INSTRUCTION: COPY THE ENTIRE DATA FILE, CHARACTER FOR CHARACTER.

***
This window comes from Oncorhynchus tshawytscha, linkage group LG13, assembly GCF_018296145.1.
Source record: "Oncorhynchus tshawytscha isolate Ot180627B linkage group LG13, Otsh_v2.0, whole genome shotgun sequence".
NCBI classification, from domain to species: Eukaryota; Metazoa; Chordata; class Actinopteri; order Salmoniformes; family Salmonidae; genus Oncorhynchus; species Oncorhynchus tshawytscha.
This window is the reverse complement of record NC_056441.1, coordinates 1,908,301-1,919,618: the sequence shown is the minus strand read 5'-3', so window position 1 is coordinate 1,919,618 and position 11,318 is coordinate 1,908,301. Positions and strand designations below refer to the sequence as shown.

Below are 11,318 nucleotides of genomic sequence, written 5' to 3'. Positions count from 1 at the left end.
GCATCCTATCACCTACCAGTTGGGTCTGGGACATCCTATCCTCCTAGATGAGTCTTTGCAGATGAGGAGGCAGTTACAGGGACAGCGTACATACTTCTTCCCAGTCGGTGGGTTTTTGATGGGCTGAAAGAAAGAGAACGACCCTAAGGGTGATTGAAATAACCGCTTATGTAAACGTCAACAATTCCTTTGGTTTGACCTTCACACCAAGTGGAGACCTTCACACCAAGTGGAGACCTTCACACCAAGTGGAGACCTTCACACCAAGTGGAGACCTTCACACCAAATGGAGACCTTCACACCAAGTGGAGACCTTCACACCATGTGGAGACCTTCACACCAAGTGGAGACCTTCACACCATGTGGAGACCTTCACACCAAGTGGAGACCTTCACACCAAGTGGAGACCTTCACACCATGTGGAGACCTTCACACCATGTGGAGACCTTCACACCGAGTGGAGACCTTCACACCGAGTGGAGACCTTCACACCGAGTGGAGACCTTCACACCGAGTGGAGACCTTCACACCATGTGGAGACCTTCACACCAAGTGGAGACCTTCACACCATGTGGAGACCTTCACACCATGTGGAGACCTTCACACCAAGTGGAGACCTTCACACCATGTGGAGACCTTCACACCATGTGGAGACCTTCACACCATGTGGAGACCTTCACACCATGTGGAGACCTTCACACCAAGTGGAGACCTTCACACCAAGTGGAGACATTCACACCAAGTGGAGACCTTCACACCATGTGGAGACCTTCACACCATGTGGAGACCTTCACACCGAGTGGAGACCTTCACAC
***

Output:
This window comes from Oncorhynchus tshawytscha, linkage group LG13, assembly GCF_018296145.1.
Source record: "Oncorhynchus tshawytscha isolate Ot180627B linkage group LG13, Otsh_v2.0, whole genome shotgun sequence".
NCBI classification, from domain to species: Eukaryota; Metazoa; Chordata; class Actinopteri; order Salmoniformes; family Salmonidae; genus Oncorhynchus; species Oncorhynchus tshawytscha.
This window is the reverse complement of record NC_056441.1, coordinates 1,908,301-1,919,618: the sequence shown is the minus strand read 5'-3', so window position 1 is coordinate 1,919,618 and position 11,318 is coordinate 1,908,301. Positions and strand designations below refer to the sequence as shown.

Below are 11,318 nucleotides of genomic sequence, written 5' to 3'. Positions count from 1 at the left end.
GCATCCTATCACCTACCAGTTGGGTCTGGGACATCCTATCCTCCTAGATGAGTCTTTGCAGATGAGGAGGCAGTTACAGGGACAGCGTACATACTTCTTCCCAGTCGGTGGGTTTTTGATGGGCTGAAAGAAAGAGAACGACCCTAAGGGTGATTGAAATAACCGCTTATGTAAACGTCAACAATTCCTTTGGTTTGACCTTCACACCAAGTGGAGACCTTCACACCAAGTGGAGACCTTCACACCAAGTGGAGACCTTCACACCAAGTGGAGACCTTCACACCAAATGGAGACCTTCACACCAAGTGGAGACCTTCACACCATGTGGAGACCTTCACACCAAGTGGAGACCTTCACACCATGTGGAGACCTTCACACCAAGTGGAGACCTTCACACCAAGTGGAGACCTTCACACCATGTGGAGACCTTCACACCATGTGGAGACCTTCACACCGAGTGGAGACCTTCACACCGAGTGGAGACCTTCACACCGAGTGGAGACCTTCACACCGAGTGGAGACCTTCACACCATGTGGAGACCTTCACACCAAGTGGAGACCTTCACACCATGTGGAGACCTTCACACCATGTGGAGACCTTCACACCAAGTGGAGACCTTCACACCATGTGGAGACCTTCACACCATGTGGAGACCTTCACACCATGTGGAGACCTTCACACCATGTGGAGACCTTCACACCAAGTGGAGACCTTCACACCAAGTGGAGACATTCACACCAAGTGGAGACCTTCACACCATGTGGAGACCTTCACACCATGTGGAGACCTTCACACCGAGTGGAGACCTTCACAC